Personally, I’m a fan of Brendan Shanahan and the suspensions he’s handed out in the NHL this season. It’s a seriously tough job, and I think he’s done a good job finding the fine line of allowing players to hit and hit hard, while punishing those players who take cheap shots and put others in danger. Today he put out a video that highlights the difference between illegal checks to the head, and plain old hard hits.

I get the impression, thanks to Twitter, that people think that every time a player’s head gets touched there should be a suspension. The reality is, if the head isn’t targeted or the principle point of contact, it’s not up for suspension, because you try to throw a body check and avoid head contact entirelyThe way bodies are built makes that difficult.

Anyway, I wanted to share this so hopefully some hockey fans would gain a clearer understanding of what’s allowed, and what isn’t in the NHL.

Comments (12)

  1. Chinstraps, people! Helmet is totally useless when it’s 15′ away from where a head is about to hit ice.

  2. Well put. I feel that that most of those people that think suspensions should be handed out like free food at a soup kitchen are what I like to call “super fans”. Obviously these fans are bias, and want the best results or “justice” for the team and its players. Don’t get me wrong, I’m all for safety and the well being of the players, and I am glad the league is trying to crack down on what is legal or cheap. But, as a society I feel we are moving in the direction of being too cautious. Ultimately causing people to lose focus that big hits are part of the game and make it exciting. Ol’ time hockey as some like to say.

  3. I like this video with the clear explanations. What I still don’t understand is the Rick Nash hit where he delivered an elbow to his opponents head from behind. Is that not a targeted hit? Especially after Vancouver’s Janick Hansen received a 1-game suspension for a similar play? Am I just bitter a Canucks fan or do I have a valid point?

  4. im having trouble watching the NHL video, so I can’t really comment on Shanny’s video.

    The reality is, if the head isn’t targeted or the principle point of contact, it’s not up for suspension, because you try to throw a body check and avoid head contact entirely. The way bodies are built makes that difficult.

    I believe we need to start changing the way we ask people to hit. I believe we need to teach players to think about how they hit so that they don’t put the person being hit in unnecessarily risky position of getting hit in the head. So while it might be true that if the head isn’t “targeted”, its not suspendable under current rules. I am saying that needs to change. I am saying we need to come down harsher on hits where it is likely the head will get hit, even if its not intended to hit the head, because we need to make players think twice about hitting guys in vulnerable positions.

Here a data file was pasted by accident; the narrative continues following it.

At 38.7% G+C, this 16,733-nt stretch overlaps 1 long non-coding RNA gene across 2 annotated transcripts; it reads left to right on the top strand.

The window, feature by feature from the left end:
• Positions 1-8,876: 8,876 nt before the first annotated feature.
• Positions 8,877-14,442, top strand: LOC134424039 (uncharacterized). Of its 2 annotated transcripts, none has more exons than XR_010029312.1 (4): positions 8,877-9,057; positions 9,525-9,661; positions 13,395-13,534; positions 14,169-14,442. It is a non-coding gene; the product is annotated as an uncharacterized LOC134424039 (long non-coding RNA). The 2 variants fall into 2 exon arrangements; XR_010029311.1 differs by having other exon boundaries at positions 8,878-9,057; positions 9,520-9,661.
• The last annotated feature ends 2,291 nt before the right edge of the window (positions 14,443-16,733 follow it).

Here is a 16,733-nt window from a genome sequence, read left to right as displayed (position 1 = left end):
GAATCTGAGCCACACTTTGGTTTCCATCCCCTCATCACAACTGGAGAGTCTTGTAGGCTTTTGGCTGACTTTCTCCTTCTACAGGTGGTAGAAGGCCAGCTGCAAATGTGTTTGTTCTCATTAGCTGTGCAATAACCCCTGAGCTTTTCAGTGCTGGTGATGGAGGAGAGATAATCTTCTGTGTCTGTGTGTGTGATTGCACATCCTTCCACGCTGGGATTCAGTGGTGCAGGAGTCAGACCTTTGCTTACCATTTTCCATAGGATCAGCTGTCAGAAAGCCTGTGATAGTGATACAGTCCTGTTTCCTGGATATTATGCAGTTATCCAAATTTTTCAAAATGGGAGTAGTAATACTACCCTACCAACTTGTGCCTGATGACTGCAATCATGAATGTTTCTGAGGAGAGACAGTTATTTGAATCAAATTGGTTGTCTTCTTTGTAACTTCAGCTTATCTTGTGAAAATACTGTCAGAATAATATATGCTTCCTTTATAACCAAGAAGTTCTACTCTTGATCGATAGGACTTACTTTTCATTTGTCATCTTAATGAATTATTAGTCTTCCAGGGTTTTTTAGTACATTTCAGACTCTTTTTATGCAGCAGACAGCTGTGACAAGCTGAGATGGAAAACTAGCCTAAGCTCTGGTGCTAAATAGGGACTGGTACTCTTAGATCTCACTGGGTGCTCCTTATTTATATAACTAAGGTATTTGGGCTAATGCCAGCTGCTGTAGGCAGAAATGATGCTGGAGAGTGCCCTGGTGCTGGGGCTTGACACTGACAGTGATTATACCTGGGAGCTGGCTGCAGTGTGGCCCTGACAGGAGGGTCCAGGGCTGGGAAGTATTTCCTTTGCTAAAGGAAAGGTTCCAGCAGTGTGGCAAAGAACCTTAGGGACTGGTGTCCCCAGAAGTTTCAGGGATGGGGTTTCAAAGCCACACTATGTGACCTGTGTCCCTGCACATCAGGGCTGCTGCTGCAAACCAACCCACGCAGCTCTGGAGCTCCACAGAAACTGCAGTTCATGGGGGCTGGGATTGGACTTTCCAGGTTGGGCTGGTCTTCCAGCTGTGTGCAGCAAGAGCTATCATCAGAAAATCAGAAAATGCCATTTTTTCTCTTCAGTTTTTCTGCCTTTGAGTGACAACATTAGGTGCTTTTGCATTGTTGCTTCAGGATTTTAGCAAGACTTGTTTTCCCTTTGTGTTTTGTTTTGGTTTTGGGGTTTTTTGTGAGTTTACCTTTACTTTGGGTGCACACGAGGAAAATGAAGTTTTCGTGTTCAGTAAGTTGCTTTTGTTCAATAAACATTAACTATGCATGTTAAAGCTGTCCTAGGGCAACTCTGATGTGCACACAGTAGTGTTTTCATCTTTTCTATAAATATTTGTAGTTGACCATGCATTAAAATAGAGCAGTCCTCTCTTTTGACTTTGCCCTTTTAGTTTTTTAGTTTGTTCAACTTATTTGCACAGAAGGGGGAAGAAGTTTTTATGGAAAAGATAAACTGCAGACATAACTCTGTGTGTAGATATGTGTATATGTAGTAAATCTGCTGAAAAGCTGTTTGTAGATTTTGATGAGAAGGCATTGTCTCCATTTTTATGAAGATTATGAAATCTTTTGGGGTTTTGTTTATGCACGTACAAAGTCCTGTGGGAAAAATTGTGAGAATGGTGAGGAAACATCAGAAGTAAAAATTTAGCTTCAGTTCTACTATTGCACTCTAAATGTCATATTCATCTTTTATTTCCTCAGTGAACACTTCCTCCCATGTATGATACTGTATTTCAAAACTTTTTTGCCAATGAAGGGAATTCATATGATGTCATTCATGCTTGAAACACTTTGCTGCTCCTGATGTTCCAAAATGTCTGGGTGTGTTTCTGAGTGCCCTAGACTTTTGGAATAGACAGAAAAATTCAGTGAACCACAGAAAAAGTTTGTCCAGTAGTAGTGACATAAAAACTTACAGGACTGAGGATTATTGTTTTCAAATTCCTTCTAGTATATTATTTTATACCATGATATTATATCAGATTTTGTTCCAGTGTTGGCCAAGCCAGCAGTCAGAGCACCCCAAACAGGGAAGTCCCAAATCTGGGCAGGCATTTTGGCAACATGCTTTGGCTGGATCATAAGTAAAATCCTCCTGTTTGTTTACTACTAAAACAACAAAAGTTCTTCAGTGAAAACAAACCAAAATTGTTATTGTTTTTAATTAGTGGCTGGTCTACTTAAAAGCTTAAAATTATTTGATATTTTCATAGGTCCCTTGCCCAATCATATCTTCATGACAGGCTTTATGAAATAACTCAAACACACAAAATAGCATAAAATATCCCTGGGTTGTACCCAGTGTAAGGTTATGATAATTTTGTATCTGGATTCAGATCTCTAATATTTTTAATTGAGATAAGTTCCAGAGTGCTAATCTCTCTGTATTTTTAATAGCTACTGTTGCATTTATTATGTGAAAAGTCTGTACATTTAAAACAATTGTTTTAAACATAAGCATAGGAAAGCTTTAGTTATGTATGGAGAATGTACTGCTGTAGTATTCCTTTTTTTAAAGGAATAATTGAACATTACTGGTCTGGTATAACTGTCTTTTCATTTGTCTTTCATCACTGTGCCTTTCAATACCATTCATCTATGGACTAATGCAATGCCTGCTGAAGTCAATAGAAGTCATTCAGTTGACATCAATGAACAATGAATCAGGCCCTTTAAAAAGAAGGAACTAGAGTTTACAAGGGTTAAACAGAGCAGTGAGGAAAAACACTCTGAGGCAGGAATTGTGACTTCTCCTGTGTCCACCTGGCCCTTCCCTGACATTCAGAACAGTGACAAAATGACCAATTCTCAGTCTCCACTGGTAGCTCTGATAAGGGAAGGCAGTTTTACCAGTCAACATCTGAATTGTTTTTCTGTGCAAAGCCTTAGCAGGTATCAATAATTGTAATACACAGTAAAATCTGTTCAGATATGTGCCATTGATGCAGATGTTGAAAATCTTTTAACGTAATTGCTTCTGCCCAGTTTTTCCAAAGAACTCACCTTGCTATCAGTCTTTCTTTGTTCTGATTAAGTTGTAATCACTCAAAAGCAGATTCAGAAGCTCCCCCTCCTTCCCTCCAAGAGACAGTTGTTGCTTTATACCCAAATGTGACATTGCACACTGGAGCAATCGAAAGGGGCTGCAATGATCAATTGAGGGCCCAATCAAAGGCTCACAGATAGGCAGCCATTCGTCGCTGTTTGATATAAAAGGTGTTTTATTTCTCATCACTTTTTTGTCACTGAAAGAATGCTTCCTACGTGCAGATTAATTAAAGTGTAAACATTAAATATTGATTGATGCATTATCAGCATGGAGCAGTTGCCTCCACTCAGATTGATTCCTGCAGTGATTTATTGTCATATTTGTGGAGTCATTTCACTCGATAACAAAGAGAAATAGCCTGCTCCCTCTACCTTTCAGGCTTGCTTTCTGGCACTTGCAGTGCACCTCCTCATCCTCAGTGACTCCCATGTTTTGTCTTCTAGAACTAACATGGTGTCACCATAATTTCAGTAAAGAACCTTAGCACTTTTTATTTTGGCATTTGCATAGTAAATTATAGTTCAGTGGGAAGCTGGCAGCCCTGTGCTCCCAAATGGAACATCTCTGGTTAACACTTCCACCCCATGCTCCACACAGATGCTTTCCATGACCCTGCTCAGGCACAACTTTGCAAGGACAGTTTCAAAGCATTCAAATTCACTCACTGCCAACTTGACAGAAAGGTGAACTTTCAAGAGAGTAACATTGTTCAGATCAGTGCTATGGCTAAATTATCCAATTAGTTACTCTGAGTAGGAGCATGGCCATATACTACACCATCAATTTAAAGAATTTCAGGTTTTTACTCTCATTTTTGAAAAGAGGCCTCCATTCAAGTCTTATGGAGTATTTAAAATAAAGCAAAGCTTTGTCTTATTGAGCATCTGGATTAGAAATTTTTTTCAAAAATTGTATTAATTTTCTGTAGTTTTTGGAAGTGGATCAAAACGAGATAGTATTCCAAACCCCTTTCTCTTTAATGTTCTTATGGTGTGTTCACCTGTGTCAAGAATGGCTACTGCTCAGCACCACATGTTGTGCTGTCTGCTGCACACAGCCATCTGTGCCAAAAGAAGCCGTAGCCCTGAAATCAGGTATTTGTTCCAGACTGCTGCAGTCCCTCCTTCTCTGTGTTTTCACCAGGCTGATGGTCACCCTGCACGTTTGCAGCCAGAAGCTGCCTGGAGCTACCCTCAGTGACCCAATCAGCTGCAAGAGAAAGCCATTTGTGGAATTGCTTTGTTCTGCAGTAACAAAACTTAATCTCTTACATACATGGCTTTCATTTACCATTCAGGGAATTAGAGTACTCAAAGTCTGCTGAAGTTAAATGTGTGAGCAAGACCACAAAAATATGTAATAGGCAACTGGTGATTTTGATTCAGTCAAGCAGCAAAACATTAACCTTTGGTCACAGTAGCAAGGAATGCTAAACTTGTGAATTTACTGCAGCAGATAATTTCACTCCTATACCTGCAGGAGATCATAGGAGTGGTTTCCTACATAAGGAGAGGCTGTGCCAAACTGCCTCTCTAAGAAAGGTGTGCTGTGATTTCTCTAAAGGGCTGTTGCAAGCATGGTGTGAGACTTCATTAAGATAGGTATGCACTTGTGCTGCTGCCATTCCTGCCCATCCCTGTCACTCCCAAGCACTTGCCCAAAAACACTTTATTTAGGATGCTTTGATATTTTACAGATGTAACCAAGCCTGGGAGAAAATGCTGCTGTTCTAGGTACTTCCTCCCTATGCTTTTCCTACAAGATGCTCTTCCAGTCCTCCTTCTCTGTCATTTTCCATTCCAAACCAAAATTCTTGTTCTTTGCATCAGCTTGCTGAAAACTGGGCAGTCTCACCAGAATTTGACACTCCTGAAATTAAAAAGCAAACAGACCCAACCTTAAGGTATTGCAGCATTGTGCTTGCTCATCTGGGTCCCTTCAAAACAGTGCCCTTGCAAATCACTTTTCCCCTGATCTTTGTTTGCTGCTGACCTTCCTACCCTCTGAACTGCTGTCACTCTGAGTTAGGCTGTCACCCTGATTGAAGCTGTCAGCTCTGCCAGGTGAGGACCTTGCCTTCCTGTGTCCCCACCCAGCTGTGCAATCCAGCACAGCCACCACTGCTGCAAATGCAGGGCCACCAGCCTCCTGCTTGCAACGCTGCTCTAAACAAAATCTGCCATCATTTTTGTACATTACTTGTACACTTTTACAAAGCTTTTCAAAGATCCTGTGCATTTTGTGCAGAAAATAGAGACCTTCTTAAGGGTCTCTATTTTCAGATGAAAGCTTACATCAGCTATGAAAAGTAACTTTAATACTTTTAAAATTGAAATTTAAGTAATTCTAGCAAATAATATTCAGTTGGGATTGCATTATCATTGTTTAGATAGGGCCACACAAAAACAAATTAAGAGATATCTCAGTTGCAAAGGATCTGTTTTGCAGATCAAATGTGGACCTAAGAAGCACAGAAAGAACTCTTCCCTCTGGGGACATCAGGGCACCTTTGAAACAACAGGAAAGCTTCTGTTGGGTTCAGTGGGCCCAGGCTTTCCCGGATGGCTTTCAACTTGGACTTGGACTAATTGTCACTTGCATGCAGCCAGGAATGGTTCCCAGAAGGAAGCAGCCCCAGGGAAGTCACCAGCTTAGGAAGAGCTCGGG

Will it change the way the game is played? Of course it will. Will it take out some of the “big” open ice hits that lots of people love? Of course it will. Will people still get head injuries no matter how hard we try to stop them and even if we ban all hitting completely? Of course they will. But if we want to do everything we can to limit the loss of players brains, and put the best overall product on the ice, we need to change the way we look at hitting to the head.

    • The video goes like this: clean hits are people getting frieght-trained. Kronwalled to the max. Full body contact is the key. The bad hits are when heads get “picked”.

      Here is a clean one from the video:
      Here is a dirty one from the video:

      • yeah i sure hope he gave more than 1 example of each. But I dont have an issue with the first hit – it looks like Neil’s arms are down and he make contact with the chest. I do question the value of the hit, though in that case, it does look like the puck is there when the hit is made [too often people throw hits way late, in my view, which has no purpose]

  5. Two things:

    1. with all of the interest in reducing concussions and the many recent articles arguing for the removal of hard hits in favor of just “separating” guys from the puck, i can see why so many people think that every big hit deserves supplemental discipline these days. There’s a revived concern for player safety, and with that you’re going to get the pendulum swinging too far the other way.

    2. this video was unbearable to watch with the sound muted.

  6. I just have a hard time believing that players who can redirect 100+ mph shots with a three inch wide stick and the other things that they do at full speed, can’t control where their elbows or other body parts are going at full speed… if they want to. If the league really wants to reduce concussions, intent shouldn’t matter; control should. If players were focused on controlling where their body parts went rather than ‘finishing’ their checks, then hard hits could still happen with reduced head contact (and some other unnecessary injuries).

    • I could spend time arguing the difference between deflecting pucks and controlling your elbows at the final sec of impact but i wont. Suffice to say, I believe most guys can and do control their elbows, but some times, you can do everything right and still wind up making contact with your elbow or their head. It happens (you’re not the only person moving and making decisions). However, i disagree somewhat with your statement that intent shouldn’t matter. It should. What shouldn’t matter is the level of injury sustained. The league needs to start assessing supplemental discipline regardless of of the severity of the injury. Just because a guy gets lucky and isn’t concussed, or doesn’t break his neck, doesn’t mean the penalty should be any less severe.

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